Giveaway noted at the end
I’m not even going to pretend I didn’t want to go. In fact, I would say it was entirely my idea, which is not to say he hasn’t considered taking me to an asylum, but rather that if he did so on his own accord, he’d chose one that was still accepting patients. Alas, this one, The Trans-Allegheny Lunatic Asylum, is only open for tours. It was creepy, it smelled funny, the halls echoed with age and sorrow.
You guys, it was perfect.
My husband and I have traveled extensively (like, literally over 48,000 miles in the car road-tripping together and still speaking) and oddly, have always had perfect weather at our destinations. The day we arrived at the asylum, however, thunder rumbled. Low storm clouds make for some pretty awesome pictures of that classic sprawling batwing facade, but—and maybe it’s just me—walking into a widely-considered haunted building, largely empty and falling into disrepair, while thunder groaned and torrential rain made the walls wet with sullen tears felt a bit too B-horror for me. Don’t get me wrong—I loved it—but if ever I expected to find myself on the evening news, it was then.
Now, I’ve trudged through more historic buildings than I can remember, but walking into that asylum left me feeling hot and feverish (no worries—this was a couple of years ago, back before hot flashes left public favor). This excited me. Ghosts, I thought. My husband surely saw the anticipatory light in my eyes when he rolled his, but whatever. He doesn’t believe in ghosts, so I’m going to one day haunt him just to get in that final told ya so, but I digress.
We both enjoy history, so when I booked the tour I chose the historical one—a fortuitous choice for two reasons. One, the paranormal group that day was more like a made-for-TV frat party: large, boisterous, and borderline obnoxious. Two, my husband and I ended up doing most of our tour solo with the guide, which left us wandering the upper floors alone. The only light filtered through dirty, aged windows, and with the storm churning outside, there wasn’t much of it. Water dripped aimlessly, particularly on the top floor, where I most vividly remember ducking from one wing to the next through these mini corridors that connected sections of the sprawling building. The overall effect was claustrophobic. Endlessly long hallways, and the only way out was through a little door like you’d find on a baseboard in a Tom & Jerry cartoon.
I say this all in jest, but believe me when I admit I was uncharacteristically on edge. So much so that when a bunch of birds took off right above my head—yes, indoors—I almost had a heart attack. (My husband laughed. Y’all know he did.) In case you hadn’t guessed, the sudden flapping of wings by several perturbed avians in a long, vacant building make a tremendous amount of noise.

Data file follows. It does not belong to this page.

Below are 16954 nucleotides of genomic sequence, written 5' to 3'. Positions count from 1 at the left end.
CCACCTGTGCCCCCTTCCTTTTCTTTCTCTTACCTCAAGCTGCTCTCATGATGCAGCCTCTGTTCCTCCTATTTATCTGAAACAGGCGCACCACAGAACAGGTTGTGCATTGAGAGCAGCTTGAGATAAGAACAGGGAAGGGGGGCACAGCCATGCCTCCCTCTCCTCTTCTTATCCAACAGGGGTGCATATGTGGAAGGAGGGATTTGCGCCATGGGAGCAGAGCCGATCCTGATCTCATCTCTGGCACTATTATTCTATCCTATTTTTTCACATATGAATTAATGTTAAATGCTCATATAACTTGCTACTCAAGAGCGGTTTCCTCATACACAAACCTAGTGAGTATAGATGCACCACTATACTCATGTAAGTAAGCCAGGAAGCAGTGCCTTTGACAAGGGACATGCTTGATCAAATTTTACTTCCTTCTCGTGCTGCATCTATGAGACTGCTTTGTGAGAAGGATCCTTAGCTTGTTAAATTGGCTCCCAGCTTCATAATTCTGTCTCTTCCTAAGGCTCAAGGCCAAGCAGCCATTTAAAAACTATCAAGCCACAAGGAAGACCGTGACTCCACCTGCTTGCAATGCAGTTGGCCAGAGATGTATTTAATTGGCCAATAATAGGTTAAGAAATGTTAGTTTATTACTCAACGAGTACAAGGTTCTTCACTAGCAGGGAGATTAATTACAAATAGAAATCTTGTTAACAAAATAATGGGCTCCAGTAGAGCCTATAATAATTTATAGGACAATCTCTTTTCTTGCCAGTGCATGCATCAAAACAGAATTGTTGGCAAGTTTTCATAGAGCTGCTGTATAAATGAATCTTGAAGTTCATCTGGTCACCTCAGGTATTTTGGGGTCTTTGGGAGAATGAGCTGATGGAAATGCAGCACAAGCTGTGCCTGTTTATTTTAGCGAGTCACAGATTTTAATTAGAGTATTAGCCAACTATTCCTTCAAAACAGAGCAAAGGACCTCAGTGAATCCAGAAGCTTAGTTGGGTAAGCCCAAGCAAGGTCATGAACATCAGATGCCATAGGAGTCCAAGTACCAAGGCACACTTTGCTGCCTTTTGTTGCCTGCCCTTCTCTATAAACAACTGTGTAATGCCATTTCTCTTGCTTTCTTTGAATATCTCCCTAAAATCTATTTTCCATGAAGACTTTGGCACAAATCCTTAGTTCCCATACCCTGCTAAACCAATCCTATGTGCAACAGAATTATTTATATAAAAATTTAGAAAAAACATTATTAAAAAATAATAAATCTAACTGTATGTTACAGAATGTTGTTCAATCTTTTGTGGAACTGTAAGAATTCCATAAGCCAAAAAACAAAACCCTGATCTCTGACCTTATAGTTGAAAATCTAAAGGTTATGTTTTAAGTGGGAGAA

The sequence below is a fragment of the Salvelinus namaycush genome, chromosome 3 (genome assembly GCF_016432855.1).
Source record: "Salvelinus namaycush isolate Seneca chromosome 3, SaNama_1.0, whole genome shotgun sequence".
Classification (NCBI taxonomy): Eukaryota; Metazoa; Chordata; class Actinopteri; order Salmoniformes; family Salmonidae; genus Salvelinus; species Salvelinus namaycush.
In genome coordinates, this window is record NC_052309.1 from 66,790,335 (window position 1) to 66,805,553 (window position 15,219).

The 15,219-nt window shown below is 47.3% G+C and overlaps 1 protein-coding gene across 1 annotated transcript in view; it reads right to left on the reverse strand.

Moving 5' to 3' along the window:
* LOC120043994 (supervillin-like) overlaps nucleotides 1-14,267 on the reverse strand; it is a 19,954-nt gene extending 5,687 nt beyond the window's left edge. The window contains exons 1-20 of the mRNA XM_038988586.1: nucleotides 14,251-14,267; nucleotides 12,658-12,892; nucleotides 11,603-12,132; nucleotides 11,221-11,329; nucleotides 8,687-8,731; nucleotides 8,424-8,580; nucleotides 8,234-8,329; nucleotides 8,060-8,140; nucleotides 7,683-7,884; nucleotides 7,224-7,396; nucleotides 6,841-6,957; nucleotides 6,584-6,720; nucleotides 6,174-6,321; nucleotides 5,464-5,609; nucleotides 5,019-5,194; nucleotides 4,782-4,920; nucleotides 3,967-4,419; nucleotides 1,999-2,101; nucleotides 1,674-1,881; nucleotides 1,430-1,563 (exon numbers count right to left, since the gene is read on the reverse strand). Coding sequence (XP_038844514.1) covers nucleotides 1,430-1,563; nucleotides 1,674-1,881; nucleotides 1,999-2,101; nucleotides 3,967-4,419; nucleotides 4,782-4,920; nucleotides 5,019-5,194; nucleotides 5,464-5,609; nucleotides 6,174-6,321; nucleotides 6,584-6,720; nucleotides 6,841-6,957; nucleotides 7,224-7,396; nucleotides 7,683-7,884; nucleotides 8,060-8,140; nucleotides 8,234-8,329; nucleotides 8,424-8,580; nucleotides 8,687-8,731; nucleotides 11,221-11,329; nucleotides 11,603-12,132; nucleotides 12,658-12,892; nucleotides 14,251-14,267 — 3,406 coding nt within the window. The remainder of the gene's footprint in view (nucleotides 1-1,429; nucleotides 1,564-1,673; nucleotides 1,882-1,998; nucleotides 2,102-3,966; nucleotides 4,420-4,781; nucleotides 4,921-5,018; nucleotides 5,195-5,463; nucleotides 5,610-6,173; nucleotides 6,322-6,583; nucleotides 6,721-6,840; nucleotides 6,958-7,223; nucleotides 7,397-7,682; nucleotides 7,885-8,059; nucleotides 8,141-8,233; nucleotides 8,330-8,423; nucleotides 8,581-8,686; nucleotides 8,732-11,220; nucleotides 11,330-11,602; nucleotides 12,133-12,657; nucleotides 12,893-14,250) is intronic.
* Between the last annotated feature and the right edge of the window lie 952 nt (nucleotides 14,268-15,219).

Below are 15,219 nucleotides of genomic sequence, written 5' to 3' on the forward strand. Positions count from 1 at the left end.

Oddly, that wasn’t the most disconcerting moment of the trip.
We usually travel with our six kids and pull an RV, but we didn’t need to sleep ten. So I had the bright idea to take the back seats out of our rather large SUV, rent a tent site, and sleep in the car. Well, just imagine the look on the face of this poor woman at the campground as we rolled in, reeking of stale asylum air, asking for a tent site during a steady rain and flash flood warning. She took our $16, though (how’s that for overnight accommodations?) and directed us to the tent sites.
Y’all, we had to drive through running water to get it. My husband is smart with this stuff, so after giving me a healthy side eye, he found a safe spot to park. It was, of course, approximately seventeen miles from the bathrooms, and also utterly isolated. Which is how we came to spend a chilly night on the side of a mountain in rural West Virginia, flood waters rushing gaily past, sky black as pitch, serenaded by odd creature noises from outside the *very locked* car.
And you guys, it was fabulous.
Anyone can pull off flowers and candlelight and rose petals on the beach. Find yourself a person who will tolerate (ahem) or make awesome a trip like this, and you’ve got the HEA to beat all HEAs…to say nothing of the the glorious gift of a romance that can burn fiercely absolutely anywhere.
Even within the damp halls of a rain-soaked asylum.
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For Lexi Dean, burning down her kitchen was disaster enough. Agreeing to move in next door with her totally off-limits best friend, Matt Freeman, until her house is livable again?
They’ve always been close, but this is ridiculous. If she’s not bumping into him at the refrigerator, he’s at the front door giving her date the third degree. And slipping between his borrowed sheets? That’s about as distracting as listening to his shower run, because suddenly all she can think about is rivulets of water cascading down is spectacular body—the one he seems to be going out of his way to make sure she notices.
Not that it matters. He can flaunt his firefighter abs around her all he wants. They already share everything—their jobs, their friends, their backyard, even their dog—and that means only one thing: Lexi is not going to risk losing any of it by dipping a single toe in the temptation that is Matt Freeman.
Lexi may not know how to handle a fire extinguisher, but this is one fire that just might burn them both if they’re not careful…